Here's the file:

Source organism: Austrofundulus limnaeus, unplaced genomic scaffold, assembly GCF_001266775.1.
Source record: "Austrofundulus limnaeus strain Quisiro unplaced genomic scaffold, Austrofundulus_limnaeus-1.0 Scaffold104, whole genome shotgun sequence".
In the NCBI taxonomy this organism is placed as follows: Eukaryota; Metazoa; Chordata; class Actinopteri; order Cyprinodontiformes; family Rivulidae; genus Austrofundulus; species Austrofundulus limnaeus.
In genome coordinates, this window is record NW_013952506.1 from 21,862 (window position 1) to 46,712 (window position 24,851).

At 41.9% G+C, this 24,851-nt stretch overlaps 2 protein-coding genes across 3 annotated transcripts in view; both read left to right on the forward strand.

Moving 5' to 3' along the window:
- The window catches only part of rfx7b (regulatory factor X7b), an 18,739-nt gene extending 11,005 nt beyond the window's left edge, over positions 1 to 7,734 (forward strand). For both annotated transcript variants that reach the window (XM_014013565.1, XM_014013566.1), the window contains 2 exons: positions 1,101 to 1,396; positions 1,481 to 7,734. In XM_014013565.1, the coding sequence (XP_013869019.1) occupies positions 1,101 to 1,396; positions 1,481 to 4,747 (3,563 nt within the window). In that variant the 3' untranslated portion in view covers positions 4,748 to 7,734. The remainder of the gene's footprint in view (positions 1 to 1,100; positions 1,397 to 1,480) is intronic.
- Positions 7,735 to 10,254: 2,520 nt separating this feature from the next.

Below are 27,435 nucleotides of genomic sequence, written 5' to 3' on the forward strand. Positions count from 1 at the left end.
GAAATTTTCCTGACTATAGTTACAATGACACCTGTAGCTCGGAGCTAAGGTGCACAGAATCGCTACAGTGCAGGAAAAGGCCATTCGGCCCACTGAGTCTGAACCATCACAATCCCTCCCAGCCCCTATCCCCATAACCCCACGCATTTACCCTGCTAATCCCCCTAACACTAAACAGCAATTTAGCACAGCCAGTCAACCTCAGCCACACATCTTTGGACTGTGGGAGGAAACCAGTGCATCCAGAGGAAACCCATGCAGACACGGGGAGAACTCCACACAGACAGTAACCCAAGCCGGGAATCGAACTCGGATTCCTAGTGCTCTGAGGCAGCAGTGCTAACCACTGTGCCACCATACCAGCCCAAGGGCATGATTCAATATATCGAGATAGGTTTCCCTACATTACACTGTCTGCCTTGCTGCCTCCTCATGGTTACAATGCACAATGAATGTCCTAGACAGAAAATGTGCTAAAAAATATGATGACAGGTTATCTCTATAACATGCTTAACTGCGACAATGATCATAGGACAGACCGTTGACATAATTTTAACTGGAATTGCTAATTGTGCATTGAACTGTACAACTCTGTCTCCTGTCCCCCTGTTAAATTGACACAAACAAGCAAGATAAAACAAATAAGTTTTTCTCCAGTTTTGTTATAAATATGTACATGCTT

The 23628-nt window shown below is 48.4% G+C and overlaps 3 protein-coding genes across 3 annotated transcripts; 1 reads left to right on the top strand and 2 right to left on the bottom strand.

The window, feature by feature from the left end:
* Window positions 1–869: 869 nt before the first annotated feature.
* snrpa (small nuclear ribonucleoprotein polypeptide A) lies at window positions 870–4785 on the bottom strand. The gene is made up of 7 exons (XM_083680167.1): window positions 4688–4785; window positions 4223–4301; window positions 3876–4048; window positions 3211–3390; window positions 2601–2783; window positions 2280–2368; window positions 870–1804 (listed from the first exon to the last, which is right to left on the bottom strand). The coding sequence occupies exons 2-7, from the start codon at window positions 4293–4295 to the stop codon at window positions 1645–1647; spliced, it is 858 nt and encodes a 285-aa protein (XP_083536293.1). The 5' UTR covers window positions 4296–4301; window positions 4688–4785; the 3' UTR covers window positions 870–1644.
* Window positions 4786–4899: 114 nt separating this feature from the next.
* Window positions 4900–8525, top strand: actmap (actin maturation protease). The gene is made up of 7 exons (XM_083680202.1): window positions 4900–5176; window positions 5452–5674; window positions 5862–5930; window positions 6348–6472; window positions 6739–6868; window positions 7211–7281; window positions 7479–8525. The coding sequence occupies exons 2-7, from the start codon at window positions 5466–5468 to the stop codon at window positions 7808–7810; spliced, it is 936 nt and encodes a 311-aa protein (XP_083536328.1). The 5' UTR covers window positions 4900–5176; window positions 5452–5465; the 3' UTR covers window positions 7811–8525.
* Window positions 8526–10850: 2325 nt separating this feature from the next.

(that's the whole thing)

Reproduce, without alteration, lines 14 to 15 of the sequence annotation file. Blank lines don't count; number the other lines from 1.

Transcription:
* snrpa (small nuclear ribonucleoprotein polypeptide A) lies at window positions 870–4785 on the bottom strand. The gene is made up of 7 exons (XM_083680167.1): window positions 4688–4785; window positions 4223–4301; window positions 3876–4048; window positions 3211–3390; window positions 2601–2783; window positions 2280–2368; window positions 870–1804 (listed from the first exon to the last, which is right to left on the bottom strand). The coding sequence occupies exons 2-7, from the start codon at window positions 4293–4295 to the stop codon at window positions 1645–1647; spliced, it is 858 nt and encodes a 285-aa protein (XP_083536293.1). The 5' UTR covers window positions 4296–4301; window positions 4688–4785; the 3' UTR covers window positions 870–1644.
* Window positions 4786–4899: 114 nt separating this feature from the next.